Our Good Is His Glory
By John Piper
“But when you pray, go into your room and shut the door and pray to your Father who is in secret. And your Father who sees in secret will reward you.” (Matthew 6:6)
One common objection to Christian Hedonism is that it puts the interests of man above the glory of God — that it puts my happiness above God’s honor. But Christian Hedonism most emphatically does not do this.
To be sure, we Christian Hedonists endeavor to pursue our interest and our happiness with all our might. We endorse the resolution of the young Jonathan Edwards: “Resolved: To endeavor to obtain for myself as much happiness in the other world as I possibly can, with all the power, might, vigor, and vehemence, yea violence, I am capable of, or can bring myself to exert, in any way that can be thought of.”
But we have learned from the Bible (and from Edwards!) that God’s interest is to magnify the fullness of his glory by spilling over in mercy to us — to us sinners, who desperately need him.
Therefore, the pursuit of our interest and our happiness, even if it costs us our lives, is never above God’s interest and God’s happiness and God’s glory, but always inGod’s. One of the most precious truths in the Bible is that God’s greatest interest is to glorify the wealth of his grace by making sinners happy in him — in him!
When we humble ourselves like little children and put on no airs of self-sufficiency, but run happily into the joy of our Father’s embrace, the glory of his grace is magnified and the longing of our soul is satisfied. Our interest and his glory become one.
When Jesus promises in Matthew 6:6, “Your Father who sees in secret will reward you,” this is a reward he wants us to seek. He does not lure us with joy we shouldn’t have! But this reward — this joy — is the overflow of turning away from human praise, and going into our closet to seek God.
Therefore, Christian Hedonists do not put their happiness above God’s glory. They put their happiness in God himself and discover the glorious truth that God is most glorified in us when we are most satisfied in him.
[Caspian] stood irresolute for a moment and then shouted out to the ship in general.
“Well, have your way. The quest is ended. We all return. Get the boat up again.”
“Sire,” said Reepicheep, “we do not all return. I, as I explained before—”
“Silence!” thundered Caspian. “I’ve been lessoned but I’ll not be baited. Will no one silence that Mouse?”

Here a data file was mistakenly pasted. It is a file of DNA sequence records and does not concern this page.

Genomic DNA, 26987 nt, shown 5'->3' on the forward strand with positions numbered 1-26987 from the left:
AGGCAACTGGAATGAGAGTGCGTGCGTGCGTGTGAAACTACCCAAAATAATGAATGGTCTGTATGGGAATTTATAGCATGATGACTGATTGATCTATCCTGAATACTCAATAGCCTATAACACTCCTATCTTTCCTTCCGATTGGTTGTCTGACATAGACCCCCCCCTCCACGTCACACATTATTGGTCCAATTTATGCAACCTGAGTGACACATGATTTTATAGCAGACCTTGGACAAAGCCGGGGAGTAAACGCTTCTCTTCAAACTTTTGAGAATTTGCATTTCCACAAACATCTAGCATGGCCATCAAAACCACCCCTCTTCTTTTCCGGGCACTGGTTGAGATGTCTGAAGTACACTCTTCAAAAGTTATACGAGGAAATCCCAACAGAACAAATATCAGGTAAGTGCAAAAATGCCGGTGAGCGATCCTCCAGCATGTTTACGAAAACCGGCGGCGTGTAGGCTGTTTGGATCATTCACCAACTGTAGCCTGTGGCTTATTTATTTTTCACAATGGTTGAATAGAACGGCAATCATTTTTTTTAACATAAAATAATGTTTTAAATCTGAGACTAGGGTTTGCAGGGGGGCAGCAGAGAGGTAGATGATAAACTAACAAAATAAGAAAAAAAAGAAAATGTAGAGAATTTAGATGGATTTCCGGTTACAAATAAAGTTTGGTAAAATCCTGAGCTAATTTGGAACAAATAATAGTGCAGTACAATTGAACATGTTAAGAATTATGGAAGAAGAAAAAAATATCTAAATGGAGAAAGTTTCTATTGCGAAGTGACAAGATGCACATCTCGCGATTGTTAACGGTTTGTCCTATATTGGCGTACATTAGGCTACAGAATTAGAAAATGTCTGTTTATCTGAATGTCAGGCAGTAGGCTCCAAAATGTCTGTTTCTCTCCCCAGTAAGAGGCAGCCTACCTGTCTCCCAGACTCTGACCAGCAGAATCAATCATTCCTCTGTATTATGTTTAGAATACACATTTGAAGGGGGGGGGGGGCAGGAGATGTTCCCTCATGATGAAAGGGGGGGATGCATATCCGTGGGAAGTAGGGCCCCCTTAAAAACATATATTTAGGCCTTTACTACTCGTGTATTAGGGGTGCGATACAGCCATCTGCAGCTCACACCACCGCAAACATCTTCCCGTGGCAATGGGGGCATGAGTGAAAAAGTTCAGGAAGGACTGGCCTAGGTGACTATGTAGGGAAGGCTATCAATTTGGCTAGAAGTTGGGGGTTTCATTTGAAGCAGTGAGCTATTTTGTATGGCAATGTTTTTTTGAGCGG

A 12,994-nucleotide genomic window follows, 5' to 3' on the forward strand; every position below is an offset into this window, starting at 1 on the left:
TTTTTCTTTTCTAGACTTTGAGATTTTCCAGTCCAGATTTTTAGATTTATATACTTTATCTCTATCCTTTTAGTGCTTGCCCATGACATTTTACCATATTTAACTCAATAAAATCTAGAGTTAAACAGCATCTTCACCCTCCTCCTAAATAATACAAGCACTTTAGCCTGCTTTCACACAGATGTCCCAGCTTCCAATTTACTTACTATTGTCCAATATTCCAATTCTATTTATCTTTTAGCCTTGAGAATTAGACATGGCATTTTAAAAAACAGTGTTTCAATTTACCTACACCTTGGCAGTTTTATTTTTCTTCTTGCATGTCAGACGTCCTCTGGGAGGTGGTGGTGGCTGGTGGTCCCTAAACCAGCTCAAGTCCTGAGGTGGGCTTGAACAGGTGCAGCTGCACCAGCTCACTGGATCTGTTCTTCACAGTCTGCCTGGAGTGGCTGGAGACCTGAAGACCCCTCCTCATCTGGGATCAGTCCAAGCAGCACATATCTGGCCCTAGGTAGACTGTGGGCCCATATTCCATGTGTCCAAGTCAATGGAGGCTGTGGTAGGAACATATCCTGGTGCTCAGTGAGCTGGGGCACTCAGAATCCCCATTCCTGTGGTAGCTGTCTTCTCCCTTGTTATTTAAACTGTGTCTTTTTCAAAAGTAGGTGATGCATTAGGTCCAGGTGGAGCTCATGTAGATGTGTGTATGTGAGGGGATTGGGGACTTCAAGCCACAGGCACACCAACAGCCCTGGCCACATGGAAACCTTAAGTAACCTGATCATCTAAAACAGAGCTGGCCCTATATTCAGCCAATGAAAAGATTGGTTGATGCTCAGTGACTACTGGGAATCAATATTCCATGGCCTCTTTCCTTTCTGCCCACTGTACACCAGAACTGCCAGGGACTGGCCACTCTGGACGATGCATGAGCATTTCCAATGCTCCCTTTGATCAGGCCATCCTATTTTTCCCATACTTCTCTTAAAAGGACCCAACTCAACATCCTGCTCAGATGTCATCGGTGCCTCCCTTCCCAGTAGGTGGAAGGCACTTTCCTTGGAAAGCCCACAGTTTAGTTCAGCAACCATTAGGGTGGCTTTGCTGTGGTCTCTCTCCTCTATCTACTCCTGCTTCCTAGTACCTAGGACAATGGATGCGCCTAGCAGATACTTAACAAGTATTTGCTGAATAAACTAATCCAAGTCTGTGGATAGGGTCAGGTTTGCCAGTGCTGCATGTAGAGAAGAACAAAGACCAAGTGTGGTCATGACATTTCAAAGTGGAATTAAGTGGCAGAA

“Your Majesty promised,” said Reepicheep, “to be a good lord to the Talking Beasts of Narnia.”
“Talking beasts, yes,” said Caspian. “I said nothing about beasts that never stop talking.” And he flung down the ladder in a temper and went into the cabin, slamming the door.
But when the others rejoined him a little later they found him changed; he was white and there were tears in his eyes.
“It’s no good,” he said. “I might as well have behaved decently for all the good I did with my temper and swagger. Aslan has spoken to me. No—I don’t mean he was actually here. He wouldn’t fit into the cabin, for one thing. But that gold lion’s head on the wall came to life and spoke to me. It was terrible—his eyes. Not that he was at all rough with me—only a bit stern at first. But it was terrible all the same. And he said—he said—oh, I can’t bear it. The worst thing he could have said. You’re to go on—Reep and Edmund, and Lucy, and Eustace; and I’m to go back. Alone. And at once. And what is the good of anything?”
“Caspian, dear,” said Lucy. “You knew we’d have to go back to our own world sooner or later.”
“Yes,” said Caspian with a sob, “but this is sooner.”
From The Voyage of the Dawn Treader
Compiled in A Year with Aslan
The Voyage of the Dawn Treader. Copyright © 1952 by C. S. Lewis Pte., Ltd. Copyright renewed © 1980 by C. S. Lewis Pte. Ltd. All rights reserved. Used with permission of HarperCollins Publishers. A Year With Aslan: Daily Reflections from The Chronicles of Narnia. Copyright © 2010 by C. S. Lewis Pte. Ltd. Extracts taken from The Chronicles of Narnia. Copyright © C. S. Lewis Pte. Ltd. 1950-1956. All rights reserved. Used with permission of HarperCollins Publishers.
Why Are We All So Lonely?
A person can do nothing better than to eat and drink and find satisfaction in their own toil. This too, I see, is from the hand of God, for without him, who can eat or find enjoyment?
Ecclesiastes 2:24-25, NIV
A British paper ran a column entitled “Life Looks Good on the Surface So Why Are We All So Lonely?” The writer Liz Hoggard said her life looked great in her social media posts. She attended the theater every night and spent her weekends at cultural events. One person told her, “I follow your glittery life in awe.” But, Liz admitted, her stress, tears, rejection, and loneliness don’t show up on her social media posts, yet they are a constant reality.1
Some of our loneliest moments occur on important days—birthdays, anniversaries, and holidays. Why not anticipate the challenges in advance? You know when your birthday will occur. Plan what you’re going to do. Invite a neighbor for tea on that day or spend the afternoon volunteering. If possible, let your family know you might need them on that day. By planning in advance, you can minimize the dangers of self-pity or loneliness.
We can’t avoid loneliness, but as Christians we should be able to deal with it better than those without Christ. Ask for God’s help, reach out to others, and don’t let loneliness get the best of you.
God doesn’t only come and sit with us; He also enables us to enjoy the pleasures of His presence.
1Liz Haggard, “Life Looks So Good on the Surface…” The Telegraph, April 23, 2017.
Zechariah 1 – 5
For me, this is perhaps one of the most meaningful descriptions that can be given to Christ. I am, we are all, helpless in some way. When I have met my end, I find my new beginning in Him and through Him. For joy upon joy, the Helper has sent "another Helper" like himself - who ever lives, ever comforts, ever strengthens, ever empowers, ever fills, ever makes it his priority to help. Why? Perhaps so that we might help others with the same help that He has supplied. I wonder who he desires that I help today, tomorrow...
And about the ninth hour Jesus cried out with a loud voice, saying, “Eli, Eli, lama Sabastian?” that is, “My God, My God, why have You forsaken Me?”